Never before has the death of a journalist threatened to cause such an upheaval in the global affairs as has the death of the US-based Saudi journalist Jamal Khashoggi. He entered the Saudi mission in Istanbul on October 2 — never to come back alive or dead. A fierce critic of the Saudi Crown Prince Mohammed bin Salman, he wrote regularly in The Washington Post. Khashoggi was lured into the consulate for being supplied the divorce papers so that he could marry his fiancée.
Fifteen elite members of the Saudi intelligence and security services had flown in a hired jet that morning. They are said to have killed him within the embassy premises, cutting off his body in small pieces and disposing it in the wooded areas in Istanbul before flying back to Riyadh. Only intense pressure by the Turkish President Recep Tayyip Erdogan succeeded in keeping the state-sponsored murder alive, forcing the US President to dispatch the Secretary of State Mike Pompeo to fly to Saudi Arabia to seek a fair and transparent investigation.
Sixteen days after maintaining that Khashoggi had left the Saudi mission unharmed, the Saudis finally gave up the charade, now conceding that he was killed in a fist fight with the Saudi officials on October 2 itself and that a couple of senior personnel had been dismissed for the reckless conduct. Skepticism greeted that claim, though Trump, as usual, was willing to buy the lemon and move on. And, what happened to the bodily remains was not explained.
The Khashoggi murder has, at once, changed equations within the Middle East. Erdogan’s zeal in getting at the root of his death probably stemmed from his desire to seek a bail-out from the Saudis and the US for his sinking economy with the Turkish lira in a free fall in recent weeks following the US sanctions over the detention of an American pastor (since freed and safely back home). Erdogan’s support to Qatar, a nation whimsically blackballed by the Saudis and the Gulf States, for toeing an independent foreign policy, had brought him in direct confrontation with the Saudi crown prince.
The American foreign policy in the entire region pivoted around the Saudis who had entered into a not-so-secret understanding with Israel in containing Iran. Following the gruesome killing of Khashoggi, the American policy makers are no longer sure of relying exclusively on the Saudis for protecting their geo-political interests in the region. There was a faint hint in Washington of easing the sanctions on Iran, to allow it to export a million barrels of oil daily so that when required to tighten the screws on a wayward Riyadh, there is no crisis in the global oil markets.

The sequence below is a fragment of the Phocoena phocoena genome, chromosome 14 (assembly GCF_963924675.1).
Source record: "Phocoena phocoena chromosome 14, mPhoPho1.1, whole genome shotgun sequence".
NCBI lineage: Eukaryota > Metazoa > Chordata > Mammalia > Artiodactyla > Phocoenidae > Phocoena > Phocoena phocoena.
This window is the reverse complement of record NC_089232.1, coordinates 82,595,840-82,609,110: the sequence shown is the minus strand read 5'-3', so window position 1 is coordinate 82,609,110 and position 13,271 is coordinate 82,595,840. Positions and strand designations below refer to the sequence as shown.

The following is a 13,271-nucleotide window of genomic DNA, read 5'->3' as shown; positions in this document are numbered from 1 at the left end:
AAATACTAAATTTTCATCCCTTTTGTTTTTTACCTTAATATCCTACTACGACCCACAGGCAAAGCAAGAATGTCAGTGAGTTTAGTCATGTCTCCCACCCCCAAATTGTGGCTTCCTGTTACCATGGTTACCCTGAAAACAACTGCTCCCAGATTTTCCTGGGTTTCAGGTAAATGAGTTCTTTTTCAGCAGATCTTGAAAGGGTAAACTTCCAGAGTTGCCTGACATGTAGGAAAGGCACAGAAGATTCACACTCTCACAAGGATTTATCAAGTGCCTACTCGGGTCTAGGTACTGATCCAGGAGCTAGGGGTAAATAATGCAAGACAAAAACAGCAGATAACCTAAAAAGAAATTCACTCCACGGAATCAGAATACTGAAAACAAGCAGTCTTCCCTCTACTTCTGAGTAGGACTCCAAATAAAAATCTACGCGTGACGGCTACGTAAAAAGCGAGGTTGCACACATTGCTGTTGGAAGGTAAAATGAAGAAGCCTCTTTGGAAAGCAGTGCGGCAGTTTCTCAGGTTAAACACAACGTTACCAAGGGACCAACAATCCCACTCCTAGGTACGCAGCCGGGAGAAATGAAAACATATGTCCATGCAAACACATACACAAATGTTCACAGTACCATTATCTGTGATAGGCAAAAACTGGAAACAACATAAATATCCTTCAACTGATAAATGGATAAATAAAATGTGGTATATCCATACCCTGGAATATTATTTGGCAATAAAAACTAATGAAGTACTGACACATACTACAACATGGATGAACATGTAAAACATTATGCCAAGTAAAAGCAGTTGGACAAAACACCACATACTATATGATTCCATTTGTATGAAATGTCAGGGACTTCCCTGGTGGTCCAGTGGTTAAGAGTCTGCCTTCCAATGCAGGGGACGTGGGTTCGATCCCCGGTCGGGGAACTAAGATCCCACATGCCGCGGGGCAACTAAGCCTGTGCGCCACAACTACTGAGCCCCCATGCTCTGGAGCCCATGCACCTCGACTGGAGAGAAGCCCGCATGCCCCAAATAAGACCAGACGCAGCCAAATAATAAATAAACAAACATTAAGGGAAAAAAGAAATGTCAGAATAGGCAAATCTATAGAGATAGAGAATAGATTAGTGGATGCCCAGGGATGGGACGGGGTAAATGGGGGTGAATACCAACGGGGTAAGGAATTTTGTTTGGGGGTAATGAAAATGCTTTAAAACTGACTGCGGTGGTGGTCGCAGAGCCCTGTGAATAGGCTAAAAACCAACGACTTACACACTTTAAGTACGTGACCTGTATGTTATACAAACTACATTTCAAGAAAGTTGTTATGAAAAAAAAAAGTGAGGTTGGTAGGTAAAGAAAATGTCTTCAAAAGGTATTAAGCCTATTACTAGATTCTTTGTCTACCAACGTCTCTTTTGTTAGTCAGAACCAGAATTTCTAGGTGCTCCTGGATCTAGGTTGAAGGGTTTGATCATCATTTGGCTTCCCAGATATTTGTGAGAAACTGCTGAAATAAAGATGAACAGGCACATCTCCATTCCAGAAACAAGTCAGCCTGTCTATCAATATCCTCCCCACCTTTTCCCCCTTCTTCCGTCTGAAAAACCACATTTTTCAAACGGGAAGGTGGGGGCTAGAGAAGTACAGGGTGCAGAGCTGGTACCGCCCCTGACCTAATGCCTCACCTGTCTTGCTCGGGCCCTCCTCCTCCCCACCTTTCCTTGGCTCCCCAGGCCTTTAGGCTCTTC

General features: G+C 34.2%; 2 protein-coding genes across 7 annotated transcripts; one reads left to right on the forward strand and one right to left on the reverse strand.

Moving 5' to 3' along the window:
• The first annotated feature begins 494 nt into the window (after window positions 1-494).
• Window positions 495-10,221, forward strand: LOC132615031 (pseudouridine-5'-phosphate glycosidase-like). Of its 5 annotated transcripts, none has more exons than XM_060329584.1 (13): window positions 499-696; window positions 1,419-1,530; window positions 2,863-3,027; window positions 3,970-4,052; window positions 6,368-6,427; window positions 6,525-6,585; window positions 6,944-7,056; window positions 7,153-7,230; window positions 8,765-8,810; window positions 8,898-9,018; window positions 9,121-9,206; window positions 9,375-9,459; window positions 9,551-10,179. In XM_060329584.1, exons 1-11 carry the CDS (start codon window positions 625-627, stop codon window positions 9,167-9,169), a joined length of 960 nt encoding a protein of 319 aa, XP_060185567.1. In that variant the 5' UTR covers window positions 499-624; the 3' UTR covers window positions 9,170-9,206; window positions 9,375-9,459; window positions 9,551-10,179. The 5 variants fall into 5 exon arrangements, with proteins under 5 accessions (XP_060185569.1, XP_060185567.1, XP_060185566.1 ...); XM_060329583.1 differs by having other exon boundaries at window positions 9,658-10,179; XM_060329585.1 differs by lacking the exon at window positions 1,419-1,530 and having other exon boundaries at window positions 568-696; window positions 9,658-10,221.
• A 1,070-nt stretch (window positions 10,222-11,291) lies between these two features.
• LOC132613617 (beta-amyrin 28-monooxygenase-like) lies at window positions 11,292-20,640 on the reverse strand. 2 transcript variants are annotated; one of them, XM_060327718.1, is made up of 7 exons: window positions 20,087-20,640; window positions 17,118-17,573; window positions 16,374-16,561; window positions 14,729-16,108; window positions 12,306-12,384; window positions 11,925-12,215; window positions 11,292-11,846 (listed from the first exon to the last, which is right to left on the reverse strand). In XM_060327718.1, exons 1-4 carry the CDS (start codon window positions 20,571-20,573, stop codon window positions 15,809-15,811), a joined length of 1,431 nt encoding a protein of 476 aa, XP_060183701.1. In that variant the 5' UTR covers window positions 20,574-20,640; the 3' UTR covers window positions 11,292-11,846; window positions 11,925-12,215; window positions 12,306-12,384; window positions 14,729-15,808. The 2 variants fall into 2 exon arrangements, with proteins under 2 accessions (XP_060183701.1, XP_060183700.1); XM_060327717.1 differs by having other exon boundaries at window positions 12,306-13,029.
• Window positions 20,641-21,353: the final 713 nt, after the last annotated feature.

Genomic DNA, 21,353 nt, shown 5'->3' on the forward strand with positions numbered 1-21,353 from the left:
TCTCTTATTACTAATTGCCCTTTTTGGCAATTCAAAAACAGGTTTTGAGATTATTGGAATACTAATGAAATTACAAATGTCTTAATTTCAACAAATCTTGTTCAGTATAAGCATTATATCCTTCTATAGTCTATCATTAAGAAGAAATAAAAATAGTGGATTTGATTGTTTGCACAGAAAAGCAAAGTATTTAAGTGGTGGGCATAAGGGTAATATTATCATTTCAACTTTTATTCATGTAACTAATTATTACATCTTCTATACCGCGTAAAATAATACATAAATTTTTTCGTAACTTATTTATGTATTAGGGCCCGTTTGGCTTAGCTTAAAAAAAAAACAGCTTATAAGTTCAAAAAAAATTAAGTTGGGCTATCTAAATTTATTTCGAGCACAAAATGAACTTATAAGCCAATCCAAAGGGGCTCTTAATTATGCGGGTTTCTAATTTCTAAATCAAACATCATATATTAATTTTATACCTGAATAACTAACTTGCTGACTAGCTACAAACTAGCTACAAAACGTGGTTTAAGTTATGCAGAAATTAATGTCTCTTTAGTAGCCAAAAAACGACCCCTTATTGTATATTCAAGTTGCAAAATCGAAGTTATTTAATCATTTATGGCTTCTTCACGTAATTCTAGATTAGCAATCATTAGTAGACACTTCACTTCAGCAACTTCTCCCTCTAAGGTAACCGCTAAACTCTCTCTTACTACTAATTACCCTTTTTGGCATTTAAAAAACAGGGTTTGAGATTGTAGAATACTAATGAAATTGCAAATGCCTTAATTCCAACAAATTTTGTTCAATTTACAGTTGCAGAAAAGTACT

Though Trump would like to brush the Khashoggi killing under the carpet presumably because the crown prince has made substantial investments in various Trump-linked businesses, the Congress was in no mood to allow the barbaric crime go unpunished. Members of the Republican Party seem to be one with their Democratic counterparts in wanting to see some sanctions imposed on the Saudis. The incident would have a direct impact on the crown prince as well. His attempt to project himself as a reformer lies in tatters. He has already become a pariah in the western capitals with the leading lights of international business and finance boycotting the upcoming Davos-type conference in Riyadh.
Russia, which like the Saudis is an autocratic country, killing critics of Putin at regular intervals, has sought to immediately fill in the seats left vacant by the Western boycott, another sign that in foreign relations enemy’s enemy is your friend. Trump, meanwhile, justifies his soft stand on the ground that sanctions would result in a huge order worth hundreds of billions of dollars for military hardware, such as missiles, fighter jets, etc being cancelled, thus putting in jeopardy tens of thousands of American jobs.
Human rights concerns do not animate him, but these do animate the Congress which could still impose some sanctions to send a message that countries cannot kill people without a transparent and fair due process merely because they are critics of the incumbent powers. The Khashoggi bungle will make the West Asian autocracies a little more humane, a little more responsive to the needs of their people and, above all, result in making them a little less reckless and irresponsible members of the global order.